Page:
How Fair is Fairtrade?
The recession will refocus our financial priorities, and is as good a time as any to reassess the value of Fairtrade products
After some exceptionally fat years, it appears that lean times have now arrived. As Britain heads for recession, our historically low food prices have risen fast, and show every sign of staying high for the foreseeable future. With mortgage payments hurting, middle-class shoppers have begun learning the route to Aldi and Lidl rather than Waitrose and M&S.
As politicians scale back their spending plans, all of us have to quiz ourselves much more closely about the value that we are getting for our money. Is that designer coffee really worth a good chunk of a fiver? How much tastier is an organic turnip? And is supporting Fairtrade the best way to help poor producers?
Fairtrade exploded in Britain in our boom years. However, Ernst and Young brought out a report earlier this year arguing that Fairtrade consumer choices were likely to suffer as our finances became more straitened. And that was before the international banking system turned into the House of Usher.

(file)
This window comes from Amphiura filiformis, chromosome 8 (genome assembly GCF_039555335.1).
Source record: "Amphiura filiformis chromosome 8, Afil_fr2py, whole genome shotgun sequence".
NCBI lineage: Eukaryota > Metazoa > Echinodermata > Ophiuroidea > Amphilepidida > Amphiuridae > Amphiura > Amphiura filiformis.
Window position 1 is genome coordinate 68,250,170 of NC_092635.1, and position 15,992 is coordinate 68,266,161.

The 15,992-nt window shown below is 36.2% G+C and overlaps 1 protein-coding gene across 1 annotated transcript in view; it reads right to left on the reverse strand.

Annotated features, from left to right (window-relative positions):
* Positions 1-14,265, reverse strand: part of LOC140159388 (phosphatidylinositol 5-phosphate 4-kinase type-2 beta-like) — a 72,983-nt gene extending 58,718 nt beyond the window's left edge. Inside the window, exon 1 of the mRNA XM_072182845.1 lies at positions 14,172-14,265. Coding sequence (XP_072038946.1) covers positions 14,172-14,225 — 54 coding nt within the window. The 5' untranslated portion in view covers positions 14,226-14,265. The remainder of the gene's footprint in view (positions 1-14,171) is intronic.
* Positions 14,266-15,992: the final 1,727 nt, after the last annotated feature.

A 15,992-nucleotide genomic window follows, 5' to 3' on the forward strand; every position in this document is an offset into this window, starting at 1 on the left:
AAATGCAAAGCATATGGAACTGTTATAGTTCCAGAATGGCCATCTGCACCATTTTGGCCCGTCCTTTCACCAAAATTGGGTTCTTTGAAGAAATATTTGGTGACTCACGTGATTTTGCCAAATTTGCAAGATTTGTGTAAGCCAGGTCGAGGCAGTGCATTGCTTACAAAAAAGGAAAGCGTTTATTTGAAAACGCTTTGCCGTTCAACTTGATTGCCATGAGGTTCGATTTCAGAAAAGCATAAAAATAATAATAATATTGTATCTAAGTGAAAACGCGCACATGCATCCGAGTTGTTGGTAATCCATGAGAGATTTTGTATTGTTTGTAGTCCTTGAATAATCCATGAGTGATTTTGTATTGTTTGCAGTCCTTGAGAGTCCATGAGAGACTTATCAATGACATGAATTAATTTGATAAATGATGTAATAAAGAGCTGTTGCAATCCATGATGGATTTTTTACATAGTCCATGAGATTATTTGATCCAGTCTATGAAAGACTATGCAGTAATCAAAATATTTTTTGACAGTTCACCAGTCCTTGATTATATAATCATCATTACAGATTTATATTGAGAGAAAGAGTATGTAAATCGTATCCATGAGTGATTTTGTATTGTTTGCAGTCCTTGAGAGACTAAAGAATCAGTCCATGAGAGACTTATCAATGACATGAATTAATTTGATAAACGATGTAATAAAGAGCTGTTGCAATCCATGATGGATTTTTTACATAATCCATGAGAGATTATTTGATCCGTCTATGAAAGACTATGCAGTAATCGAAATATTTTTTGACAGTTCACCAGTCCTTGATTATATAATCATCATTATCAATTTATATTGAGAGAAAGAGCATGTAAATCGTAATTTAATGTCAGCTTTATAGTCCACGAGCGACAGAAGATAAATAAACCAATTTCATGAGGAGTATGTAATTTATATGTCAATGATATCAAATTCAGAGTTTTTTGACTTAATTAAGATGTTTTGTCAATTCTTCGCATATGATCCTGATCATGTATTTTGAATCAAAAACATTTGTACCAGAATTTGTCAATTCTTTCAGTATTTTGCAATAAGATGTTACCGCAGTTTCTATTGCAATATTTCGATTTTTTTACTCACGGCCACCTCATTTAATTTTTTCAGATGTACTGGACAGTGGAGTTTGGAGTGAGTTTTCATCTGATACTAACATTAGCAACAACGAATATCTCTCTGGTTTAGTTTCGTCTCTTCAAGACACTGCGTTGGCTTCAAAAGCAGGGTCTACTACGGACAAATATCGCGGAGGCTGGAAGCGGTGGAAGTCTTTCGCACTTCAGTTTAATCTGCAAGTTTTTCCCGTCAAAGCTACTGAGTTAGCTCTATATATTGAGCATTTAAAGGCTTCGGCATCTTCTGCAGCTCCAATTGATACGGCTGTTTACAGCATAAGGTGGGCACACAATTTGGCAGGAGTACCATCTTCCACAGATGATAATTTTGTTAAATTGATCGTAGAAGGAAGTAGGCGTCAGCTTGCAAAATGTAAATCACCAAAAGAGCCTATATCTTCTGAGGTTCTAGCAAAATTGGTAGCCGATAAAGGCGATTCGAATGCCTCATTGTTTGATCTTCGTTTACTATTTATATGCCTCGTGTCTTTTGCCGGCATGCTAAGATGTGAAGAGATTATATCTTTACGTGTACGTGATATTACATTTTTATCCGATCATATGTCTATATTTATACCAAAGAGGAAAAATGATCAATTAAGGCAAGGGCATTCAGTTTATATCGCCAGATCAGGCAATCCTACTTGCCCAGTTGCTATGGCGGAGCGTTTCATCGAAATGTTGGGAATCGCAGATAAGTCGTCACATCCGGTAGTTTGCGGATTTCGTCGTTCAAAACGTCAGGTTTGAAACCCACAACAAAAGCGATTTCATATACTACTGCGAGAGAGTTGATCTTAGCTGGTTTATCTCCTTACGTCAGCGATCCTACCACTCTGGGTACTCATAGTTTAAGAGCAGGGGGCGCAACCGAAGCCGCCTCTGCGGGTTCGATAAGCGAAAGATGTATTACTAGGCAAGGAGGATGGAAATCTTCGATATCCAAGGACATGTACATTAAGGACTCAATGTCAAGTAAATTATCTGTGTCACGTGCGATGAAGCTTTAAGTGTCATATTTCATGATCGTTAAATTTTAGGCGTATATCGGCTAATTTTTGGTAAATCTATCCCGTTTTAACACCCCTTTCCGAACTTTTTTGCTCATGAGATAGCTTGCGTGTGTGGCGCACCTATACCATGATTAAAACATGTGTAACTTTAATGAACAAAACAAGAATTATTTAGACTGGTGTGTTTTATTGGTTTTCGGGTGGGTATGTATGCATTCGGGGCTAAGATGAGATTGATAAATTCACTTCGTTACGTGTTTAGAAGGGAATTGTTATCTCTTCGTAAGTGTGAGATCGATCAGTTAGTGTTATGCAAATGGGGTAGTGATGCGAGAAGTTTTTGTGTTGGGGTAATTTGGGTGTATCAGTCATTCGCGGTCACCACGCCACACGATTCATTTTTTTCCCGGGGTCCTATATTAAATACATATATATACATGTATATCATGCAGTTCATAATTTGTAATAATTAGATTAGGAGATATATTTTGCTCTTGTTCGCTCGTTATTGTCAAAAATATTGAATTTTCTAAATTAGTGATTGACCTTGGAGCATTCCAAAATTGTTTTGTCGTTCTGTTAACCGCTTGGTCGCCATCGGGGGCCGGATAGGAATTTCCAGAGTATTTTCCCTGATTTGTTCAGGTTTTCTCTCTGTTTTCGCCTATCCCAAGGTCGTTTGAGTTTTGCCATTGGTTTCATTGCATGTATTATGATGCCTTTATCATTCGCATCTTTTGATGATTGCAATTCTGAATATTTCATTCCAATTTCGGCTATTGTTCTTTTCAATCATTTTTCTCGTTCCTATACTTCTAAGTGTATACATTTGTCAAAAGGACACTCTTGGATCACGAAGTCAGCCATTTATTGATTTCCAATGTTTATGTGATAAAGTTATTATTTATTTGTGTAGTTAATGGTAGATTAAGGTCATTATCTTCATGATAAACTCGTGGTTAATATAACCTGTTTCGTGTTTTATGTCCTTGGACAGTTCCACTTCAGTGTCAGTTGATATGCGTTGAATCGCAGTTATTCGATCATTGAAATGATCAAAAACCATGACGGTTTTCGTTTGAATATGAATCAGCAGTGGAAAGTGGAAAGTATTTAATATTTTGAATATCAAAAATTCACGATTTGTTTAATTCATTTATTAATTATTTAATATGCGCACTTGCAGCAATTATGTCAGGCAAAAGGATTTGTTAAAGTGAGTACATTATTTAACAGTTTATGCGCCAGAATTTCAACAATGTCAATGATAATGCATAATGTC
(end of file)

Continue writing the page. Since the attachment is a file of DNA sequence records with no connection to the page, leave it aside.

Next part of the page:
It is only right when we have less money to spend that we should hold Fairtrade to a high standard. The truth is we can put our money to better use. Fairtrade arbitrarily favours certain farmers, by no means necessarily the poorest, and draws trade away from those outside its umbrella. Those it assists are forced to adopt a co-operative management system potentially open to corruption and resistant to rapid economic development. Its complex system of certification means that the farmers have to pay very high fees to take part, without a guarantee that they will sell any of their crop at the Fairtrade minimum price at all. The development economist Peter Griffiths is only the latest expert to come out against the label.
Today, the internet allows us to give much more directly. Go to kiva.org for example and you can make a loan to entrepreneurs in the developing world. At globalgiving.com you can donate to micro-regeneration schemes. This is the way to get the most bang for your charitable buck. Meanwhile, buying cheap food is not to let down the poor: it is the expensive trend to locally produced food that has the poor farmers in Africa despairing. Buying cheap and giving directly will help us all make the best of these hard times.